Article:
Game Designer James Day – Armchair General Interview
Rick Martin (RM): First let me tell you how important your Yaquinto–published versions of Panzer, Armor and 88 were to my formative years as a wargamer. I can’t say how excited I was to be assigned the review of the new release of Panzer and its two expansions. I also must add that I played the hell out of the computer game Gunship on my Commodore 64 many years ago. I believe that you designed that game as well, didn’t you?
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James M. Day (JMD): First, thank you for your kind words. Taking a break from healthcare administration, I worked in the computer games industry from 1990 through 1998, six of those years with MicroProse Software. There, I designed and produced Gunship 2000, in 1991. The game from the same company titled Gunship was released in 1986. Although they are both helicopter simulations, they are quite different products.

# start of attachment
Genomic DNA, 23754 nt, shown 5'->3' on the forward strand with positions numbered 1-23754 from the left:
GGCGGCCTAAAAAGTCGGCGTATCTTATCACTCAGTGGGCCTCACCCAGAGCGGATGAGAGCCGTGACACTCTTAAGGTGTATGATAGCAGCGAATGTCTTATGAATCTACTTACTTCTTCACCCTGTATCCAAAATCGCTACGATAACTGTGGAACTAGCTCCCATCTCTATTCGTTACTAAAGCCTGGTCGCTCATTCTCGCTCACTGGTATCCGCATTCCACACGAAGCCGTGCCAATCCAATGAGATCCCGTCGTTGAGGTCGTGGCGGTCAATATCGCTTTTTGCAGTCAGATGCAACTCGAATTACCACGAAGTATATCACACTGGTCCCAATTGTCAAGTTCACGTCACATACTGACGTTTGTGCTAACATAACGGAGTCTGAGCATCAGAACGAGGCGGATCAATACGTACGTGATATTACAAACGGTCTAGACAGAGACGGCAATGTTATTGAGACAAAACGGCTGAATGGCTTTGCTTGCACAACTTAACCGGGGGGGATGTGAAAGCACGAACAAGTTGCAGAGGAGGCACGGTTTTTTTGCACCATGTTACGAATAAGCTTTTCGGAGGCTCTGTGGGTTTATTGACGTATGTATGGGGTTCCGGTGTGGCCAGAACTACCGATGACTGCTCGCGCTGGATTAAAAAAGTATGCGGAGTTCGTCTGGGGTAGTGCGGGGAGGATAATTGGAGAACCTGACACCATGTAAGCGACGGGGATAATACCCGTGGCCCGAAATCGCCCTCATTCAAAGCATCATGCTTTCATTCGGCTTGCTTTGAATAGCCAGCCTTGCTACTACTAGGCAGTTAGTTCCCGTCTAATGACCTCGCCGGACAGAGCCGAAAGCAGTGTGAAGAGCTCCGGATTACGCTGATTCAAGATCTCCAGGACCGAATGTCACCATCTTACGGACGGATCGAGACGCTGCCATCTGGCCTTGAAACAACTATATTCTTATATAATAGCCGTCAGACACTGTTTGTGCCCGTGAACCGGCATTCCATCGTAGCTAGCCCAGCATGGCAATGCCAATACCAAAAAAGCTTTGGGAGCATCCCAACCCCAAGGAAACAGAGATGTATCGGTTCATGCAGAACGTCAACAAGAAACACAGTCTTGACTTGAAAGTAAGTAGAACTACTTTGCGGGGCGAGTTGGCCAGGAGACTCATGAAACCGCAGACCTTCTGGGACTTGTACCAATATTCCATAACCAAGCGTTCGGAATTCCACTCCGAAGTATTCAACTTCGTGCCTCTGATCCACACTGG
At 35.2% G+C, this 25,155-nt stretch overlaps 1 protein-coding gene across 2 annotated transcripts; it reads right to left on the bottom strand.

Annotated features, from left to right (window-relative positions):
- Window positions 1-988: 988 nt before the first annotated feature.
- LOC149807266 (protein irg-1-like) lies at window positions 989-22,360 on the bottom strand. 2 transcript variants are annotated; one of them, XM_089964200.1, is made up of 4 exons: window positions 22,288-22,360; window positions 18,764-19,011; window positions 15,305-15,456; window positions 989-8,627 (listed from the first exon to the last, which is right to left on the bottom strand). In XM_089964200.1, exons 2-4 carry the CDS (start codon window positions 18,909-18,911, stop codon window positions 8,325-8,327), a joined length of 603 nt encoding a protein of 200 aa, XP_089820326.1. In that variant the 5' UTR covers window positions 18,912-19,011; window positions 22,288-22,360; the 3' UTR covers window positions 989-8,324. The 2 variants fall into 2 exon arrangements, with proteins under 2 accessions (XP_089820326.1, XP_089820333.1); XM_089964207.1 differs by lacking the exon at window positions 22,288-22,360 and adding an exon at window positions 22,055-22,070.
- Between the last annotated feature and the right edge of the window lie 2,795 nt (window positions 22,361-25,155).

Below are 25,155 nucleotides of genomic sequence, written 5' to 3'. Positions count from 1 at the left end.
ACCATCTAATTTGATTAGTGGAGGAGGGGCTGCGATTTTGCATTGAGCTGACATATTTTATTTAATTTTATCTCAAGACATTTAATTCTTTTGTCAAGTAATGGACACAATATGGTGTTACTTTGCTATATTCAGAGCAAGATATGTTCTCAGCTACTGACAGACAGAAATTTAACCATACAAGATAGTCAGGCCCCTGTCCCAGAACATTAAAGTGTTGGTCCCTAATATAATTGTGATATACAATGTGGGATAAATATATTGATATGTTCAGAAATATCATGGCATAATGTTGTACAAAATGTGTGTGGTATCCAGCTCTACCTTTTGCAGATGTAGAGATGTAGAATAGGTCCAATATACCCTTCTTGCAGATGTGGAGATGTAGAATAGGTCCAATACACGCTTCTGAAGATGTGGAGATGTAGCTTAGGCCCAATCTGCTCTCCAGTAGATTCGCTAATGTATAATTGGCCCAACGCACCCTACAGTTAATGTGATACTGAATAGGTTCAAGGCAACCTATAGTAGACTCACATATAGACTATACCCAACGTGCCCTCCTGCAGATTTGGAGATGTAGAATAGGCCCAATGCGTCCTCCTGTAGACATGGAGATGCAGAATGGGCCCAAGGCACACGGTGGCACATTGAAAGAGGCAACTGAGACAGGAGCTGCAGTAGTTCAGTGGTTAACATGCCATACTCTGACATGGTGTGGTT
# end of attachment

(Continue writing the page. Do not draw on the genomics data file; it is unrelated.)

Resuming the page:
RM: Please tell our readers about your background as a game designer, how you got involved in the business and perhaps a little about your original versions of the games that are now being released by GMT.
JMD: As with most game designers it is a part-time avocation, with the exception of my stint with MicroProse. Even as a youngster, I liked creating games to play with my friends or to play solitaire. My first game interest was naval warfare. However, in those early years most ship-to-ship actions were large-scale miniature games. This lack of game-playing opportunities led me to tanks—ships on land. Since I really like miniatures, the very first version of Panzer was a set of miniature rules actually set in the modern era, not WWII. I ran tournaments using my rules at local game conventions. That is where I met the guys from Yaquinto. In 1979, they approached me about doing a boardgame version of my rules. However, they wanted a version set in WWII. That is how the original three games Panzer, Armor and 88, came about. Later, I designed MBT (Main Battle Tank) and IDF (Israeli Defense Force) for Avalon Hill.
RM: What were the first wargames that you played, and what game is your all-time favorite?